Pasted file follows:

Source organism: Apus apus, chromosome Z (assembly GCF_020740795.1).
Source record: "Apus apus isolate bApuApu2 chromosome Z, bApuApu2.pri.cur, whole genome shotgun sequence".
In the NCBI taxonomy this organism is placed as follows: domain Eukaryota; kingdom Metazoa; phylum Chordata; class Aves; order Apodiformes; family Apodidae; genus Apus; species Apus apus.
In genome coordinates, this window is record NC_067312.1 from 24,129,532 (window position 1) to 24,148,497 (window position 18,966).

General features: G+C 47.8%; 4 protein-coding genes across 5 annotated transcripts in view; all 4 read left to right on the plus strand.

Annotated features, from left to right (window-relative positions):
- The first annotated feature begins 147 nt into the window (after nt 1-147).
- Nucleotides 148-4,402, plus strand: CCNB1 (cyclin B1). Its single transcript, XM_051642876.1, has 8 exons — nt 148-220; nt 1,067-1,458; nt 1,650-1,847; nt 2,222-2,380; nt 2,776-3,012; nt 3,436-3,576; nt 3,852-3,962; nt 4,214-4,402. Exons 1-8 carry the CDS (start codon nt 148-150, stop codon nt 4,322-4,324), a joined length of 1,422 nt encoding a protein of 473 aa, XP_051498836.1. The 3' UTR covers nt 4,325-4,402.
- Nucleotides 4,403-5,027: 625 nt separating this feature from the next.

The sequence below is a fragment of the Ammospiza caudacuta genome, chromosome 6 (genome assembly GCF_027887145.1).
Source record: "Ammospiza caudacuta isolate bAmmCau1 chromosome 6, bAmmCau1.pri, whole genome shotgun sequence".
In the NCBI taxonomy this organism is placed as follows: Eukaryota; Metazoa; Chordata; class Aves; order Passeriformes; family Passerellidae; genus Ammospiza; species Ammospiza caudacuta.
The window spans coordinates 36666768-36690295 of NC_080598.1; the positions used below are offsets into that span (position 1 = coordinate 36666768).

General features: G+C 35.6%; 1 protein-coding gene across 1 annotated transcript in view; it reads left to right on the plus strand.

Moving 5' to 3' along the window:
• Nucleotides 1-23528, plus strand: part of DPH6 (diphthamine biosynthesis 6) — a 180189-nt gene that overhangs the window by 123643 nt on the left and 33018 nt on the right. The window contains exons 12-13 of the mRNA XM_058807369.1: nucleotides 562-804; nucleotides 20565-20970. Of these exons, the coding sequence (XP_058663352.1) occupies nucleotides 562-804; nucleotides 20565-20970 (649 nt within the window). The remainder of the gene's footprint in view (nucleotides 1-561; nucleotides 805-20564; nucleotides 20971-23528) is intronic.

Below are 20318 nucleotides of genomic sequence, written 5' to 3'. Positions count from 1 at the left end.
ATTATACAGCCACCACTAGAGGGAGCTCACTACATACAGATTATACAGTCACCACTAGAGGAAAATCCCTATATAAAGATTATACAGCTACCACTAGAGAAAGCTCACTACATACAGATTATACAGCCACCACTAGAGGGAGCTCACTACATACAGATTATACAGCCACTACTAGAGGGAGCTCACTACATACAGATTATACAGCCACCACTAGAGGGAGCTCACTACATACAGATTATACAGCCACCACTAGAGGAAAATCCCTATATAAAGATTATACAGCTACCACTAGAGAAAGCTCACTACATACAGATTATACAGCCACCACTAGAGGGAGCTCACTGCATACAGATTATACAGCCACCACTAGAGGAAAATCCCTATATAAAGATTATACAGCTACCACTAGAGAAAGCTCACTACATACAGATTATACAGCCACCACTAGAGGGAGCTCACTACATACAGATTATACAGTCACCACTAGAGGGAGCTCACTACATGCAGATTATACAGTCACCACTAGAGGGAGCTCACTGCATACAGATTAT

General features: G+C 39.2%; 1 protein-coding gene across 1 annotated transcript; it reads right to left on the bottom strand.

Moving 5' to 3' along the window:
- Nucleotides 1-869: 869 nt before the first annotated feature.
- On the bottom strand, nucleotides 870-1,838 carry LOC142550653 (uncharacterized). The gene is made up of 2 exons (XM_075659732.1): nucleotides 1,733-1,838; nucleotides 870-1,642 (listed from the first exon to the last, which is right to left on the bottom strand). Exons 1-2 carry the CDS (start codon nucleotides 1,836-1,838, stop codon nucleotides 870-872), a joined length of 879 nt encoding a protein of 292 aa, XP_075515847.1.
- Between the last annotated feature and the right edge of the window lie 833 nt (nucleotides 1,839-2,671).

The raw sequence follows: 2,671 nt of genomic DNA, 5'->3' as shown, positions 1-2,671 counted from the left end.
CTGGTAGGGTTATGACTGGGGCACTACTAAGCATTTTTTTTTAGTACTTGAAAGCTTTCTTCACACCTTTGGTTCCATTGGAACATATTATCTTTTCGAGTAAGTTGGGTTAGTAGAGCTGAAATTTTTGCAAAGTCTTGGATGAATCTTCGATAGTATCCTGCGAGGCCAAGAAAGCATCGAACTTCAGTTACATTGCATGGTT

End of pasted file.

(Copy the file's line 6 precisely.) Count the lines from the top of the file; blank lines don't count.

Annotated features, from left to right (window-relative positions):